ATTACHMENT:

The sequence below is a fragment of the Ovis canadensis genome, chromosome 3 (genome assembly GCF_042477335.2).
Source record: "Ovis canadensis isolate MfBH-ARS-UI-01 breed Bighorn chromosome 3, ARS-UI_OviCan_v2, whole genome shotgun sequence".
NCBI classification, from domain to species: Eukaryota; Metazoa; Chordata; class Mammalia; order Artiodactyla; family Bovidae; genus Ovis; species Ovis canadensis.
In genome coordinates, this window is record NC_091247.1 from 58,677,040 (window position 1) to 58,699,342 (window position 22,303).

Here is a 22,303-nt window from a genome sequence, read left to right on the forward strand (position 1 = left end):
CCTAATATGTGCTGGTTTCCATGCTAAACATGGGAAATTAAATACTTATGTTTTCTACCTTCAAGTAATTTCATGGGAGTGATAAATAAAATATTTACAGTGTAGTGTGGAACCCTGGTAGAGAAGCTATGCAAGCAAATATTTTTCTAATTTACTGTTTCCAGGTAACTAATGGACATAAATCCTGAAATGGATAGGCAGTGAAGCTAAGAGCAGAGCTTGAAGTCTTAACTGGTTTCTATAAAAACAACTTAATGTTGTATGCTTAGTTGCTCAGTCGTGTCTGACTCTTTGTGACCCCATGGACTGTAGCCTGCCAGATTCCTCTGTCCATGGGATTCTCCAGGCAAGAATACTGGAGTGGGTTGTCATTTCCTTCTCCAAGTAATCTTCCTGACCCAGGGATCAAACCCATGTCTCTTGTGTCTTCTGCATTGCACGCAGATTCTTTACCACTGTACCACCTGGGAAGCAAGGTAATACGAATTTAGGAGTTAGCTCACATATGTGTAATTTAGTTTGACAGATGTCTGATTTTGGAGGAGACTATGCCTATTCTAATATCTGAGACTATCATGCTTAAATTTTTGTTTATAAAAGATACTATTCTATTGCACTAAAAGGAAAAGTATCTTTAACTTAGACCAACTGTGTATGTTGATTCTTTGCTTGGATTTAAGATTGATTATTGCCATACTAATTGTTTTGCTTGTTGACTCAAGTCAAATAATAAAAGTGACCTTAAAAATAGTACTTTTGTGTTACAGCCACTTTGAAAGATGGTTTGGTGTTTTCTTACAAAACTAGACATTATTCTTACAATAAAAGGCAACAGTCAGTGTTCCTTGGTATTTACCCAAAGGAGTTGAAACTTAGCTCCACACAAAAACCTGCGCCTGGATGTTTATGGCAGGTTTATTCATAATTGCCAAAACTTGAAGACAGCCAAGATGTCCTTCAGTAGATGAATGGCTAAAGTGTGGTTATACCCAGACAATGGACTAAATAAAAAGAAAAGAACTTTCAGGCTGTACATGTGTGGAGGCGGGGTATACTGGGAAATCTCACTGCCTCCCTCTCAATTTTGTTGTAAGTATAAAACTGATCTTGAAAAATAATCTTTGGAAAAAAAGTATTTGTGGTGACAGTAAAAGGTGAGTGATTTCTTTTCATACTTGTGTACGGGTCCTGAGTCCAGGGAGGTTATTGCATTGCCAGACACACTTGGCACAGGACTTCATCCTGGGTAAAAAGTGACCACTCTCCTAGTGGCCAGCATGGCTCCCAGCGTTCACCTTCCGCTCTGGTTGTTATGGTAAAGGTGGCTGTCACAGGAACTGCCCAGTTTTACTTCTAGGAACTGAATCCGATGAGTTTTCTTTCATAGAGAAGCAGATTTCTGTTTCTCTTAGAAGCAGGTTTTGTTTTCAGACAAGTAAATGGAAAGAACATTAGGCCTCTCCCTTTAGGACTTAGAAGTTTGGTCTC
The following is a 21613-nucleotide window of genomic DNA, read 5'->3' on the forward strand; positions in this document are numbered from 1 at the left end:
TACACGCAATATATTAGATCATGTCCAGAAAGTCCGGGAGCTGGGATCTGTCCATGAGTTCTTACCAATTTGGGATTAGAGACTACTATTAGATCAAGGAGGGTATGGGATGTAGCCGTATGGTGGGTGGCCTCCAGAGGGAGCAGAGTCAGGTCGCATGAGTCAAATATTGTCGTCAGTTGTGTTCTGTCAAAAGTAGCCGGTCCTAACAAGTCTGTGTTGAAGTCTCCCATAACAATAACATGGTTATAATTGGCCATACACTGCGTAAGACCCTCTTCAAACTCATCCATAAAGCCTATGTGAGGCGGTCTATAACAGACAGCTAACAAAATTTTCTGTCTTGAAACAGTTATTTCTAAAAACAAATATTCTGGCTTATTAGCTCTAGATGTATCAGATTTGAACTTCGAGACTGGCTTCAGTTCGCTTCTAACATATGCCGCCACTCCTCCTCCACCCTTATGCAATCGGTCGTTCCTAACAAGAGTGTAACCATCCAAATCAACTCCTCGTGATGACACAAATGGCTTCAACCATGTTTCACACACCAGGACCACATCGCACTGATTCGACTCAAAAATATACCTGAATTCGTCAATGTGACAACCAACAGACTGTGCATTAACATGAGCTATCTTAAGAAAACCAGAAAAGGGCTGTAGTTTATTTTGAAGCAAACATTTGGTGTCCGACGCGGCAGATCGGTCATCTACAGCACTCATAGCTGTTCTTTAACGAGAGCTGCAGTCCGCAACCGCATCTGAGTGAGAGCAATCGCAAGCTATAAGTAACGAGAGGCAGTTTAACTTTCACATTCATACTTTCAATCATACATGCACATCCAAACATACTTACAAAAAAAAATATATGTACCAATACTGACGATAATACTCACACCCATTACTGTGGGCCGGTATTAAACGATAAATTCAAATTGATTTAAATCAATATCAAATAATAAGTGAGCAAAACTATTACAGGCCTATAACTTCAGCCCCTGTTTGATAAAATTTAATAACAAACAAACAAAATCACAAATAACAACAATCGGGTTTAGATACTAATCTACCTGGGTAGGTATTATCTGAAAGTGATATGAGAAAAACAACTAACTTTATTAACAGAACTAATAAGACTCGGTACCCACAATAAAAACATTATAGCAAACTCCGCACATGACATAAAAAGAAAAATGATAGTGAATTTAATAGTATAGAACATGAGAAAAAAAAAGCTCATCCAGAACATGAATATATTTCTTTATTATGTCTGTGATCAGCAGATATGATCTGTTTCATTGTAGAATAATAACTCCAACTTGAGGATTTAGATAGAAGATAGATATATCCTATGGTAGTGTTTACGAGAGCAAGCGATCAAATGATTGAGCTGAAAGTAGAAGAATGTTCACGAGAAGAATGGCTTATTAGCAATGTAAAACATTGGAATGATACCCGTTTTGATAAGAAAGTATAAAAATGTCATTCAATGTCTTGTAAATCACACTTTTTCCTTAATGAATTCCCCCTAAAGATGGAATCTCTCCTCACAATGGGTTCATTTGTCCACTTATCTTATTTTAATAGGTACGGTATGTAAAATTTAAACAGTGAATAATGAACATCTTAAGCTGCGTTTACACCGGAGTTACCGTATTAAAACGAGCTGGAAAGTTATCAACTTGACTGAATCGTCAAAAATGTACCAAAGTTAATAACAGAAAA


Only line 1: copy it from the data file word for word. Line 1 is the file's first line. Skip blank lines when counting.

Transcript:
The sequence below is a fragment of the Ovis canadensis genome, chromosome 3 (genome assembly GCF_042477335.2).